The hosel ring 500 may also be non-rotatable with respect to the golf club head 102. In an exemplary embodiment, the hosel ring 500 may secured to the club head chamber 404 by any means known and/or used in the art, such as adhesive, glue, epoxy, cement, welding, brazing, soldering, or other fusing techniques, etc. FIG. 21A illustrates the hosel ring 500 secured to the club head 102 in the club head chamber 404. Additionally, the hosel ring 500 may be an integral part of the club head 102, wherein the hosel ring 500 may be molded into the club head chamber 404.

The hosel ring 500 may be made from any desired materials and from any desired number of independent parts without departing from this invention. In this illustrated example, the entire hosel ring 500 is made as a unitary, one-piece construction from conventional materials, such as metals or metal alloys, plastics, and the like. In at least some example structures according to this invention, the hosel ring 500 will be made from a titanium, aluminum, magnesium, steel, or other metal or metal alloy material. The bore and/or surface structures (e.g., splines 512a) may be produced in the material in any desired manner without departing from the invention, including via production methods that are commonly known and/or used in the art, such as by drilling, tapping, machining, lathing, extruding, grinding, casting, molding, etc.

FIGS. 24A through 26 illustrate the releasable connection 104 showing all of the components fitted together. Additionally, as illustrated in FIGS. 21A, 21B, 24A, 25, and 26, the releasable connection 104 may also include a shaft ring 107. The shaft ring 107 may provide an additional smooth transition from the shaft 106 to the shaft adapter 200.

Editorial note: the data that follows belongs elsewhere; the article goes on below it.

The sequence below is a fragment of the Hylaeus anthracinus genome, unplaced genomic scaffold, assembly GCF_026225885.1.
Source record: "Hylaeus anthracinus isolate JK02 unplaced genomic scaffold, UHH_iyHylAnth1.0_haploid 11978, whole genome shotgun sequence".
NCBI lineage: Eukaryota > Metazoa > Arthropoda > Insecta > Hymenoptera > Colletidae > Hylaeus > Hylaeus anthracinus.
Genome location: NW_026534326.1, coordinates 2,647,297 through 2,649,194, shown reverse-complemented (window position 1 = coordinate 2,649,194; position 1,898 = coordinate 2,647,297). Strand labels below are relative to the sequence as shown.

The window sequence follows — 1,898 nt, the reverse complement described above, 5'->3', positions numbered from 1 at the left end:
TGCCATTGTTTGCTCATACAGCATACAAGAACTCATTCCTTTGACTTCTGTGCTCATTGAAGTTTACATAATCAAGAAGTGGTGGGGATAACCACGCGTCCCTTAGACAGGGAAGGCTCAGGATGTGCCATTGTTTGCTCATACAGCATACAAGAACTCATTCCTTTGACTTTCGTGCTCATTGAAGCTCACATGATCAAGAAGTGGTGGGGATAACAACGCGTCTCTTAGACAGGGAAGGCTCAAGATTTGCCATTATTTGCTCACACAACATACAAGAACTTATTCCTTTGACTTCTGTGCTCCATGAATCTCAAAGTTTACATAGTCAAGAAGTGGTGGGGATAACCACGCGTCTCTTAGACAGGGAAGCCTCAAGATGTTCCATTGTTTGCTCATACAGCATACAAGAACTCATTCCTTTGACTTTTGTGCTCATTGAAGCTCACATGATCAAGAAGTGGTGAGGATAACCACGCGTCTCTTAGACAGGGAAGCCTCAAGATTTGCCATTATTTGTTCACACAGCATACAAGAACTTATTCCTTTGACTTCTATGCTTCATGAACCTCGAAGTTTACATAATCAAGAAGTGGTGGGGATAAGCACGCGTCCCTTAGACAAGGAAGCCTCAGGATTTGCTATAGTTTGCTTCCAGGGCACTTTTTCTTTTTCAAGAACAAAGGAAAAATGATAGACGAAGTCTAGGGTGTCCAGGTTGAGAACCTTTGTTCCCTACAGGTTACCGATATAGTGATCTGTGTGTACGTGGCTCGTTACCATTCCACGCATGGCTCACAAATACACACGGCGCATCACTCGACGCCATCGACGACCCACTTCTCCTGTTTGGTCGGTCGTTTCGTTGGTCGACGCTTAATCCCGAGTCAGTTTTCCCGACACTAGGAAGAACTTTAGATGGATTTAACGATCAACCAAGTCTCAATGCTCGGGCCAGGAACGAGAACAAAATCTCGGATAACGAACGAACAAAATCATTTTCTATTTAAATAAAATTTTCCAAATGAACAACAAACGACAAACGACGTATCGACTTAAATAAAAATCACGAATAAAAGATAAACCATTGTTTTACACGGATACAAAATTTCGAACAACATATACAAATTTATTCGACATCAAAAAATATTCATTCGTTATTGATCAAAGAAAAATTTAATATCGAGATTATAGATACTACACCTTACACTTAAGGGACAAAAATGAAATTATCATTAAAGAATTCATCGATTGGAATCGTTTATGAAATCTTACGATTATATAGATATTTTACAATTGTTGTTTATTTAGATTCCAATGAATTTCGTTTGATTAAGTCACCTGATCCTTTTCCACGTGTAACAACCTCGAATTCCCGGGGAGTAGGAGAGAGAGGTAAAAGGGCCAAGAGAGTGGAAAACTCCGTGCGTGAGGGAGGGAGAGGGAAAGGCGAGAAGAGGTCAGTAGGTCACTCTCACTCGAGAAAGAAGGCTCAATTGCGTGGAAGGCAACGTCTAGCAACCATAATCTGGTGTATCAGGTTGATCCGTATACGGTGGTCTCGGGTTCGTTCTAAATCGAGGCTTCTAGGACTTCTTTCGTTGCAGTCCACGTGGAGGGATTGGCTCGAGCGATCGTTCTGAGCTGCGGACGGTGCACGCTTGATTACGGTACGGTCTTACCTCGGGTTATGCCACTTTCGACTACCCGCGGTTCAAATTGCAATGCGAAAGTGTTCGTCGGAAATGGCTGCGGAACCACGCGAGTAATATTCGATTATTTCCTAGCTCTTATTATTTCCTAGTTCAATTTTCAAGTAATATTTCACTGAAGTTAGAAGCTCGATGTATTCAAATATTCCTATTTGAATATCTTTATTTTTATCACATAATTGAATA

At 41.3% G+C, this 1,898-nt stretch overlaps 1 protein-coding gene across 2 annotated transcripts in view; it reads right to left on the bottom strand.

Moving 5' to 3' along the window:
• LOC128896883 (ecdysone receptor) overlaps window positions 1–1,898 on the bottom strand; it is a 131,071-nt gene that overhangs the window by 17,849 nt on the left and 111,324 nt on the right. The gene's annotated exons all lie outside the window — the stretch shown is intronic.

The adjustment of the rotational position of the shaft adapter 200 (and the attached shaft 106) and hosel adapter 300 will be explained in more detail below in conjunction with FIG. 21A. Changing the rotational position of the shaft adapter 200 with respect to the hosel adapter 300 may adjust one or more of various parameters, such as loft angle, face angle, or lie angle of the overall golf club. In the exemplary embodiment as illustrated in FIGS. 21A-26, changing the rotational position of the shaft adapter 200 with respect to the hosel adapter 300 may adjust the face angle. Other parameters of the club head may be designed to be adjustable, such as inset distance, offset distance, to fade bias, to draw bias, etc). Additionally, changing the rotational position of the hosel adapter 300 with respect to the hosel ring 500 and the club head 102 may adjust one or more of the various parameters of the overall golf club. In the exemplary embodiment as illustrated in FIGS. 21A through 26, changing the rotational position of the hosel adapter 300 with respect to the hosel ring 500 and the club head 102 may adjust the loft angle. In these specific embodiments, the shaft adapter 200 and the hosel adapter 300 have independent off-axis bores which enable them to independently adjust the face angle (shaft adapter 200) and the loft angle (hosel adapter 300).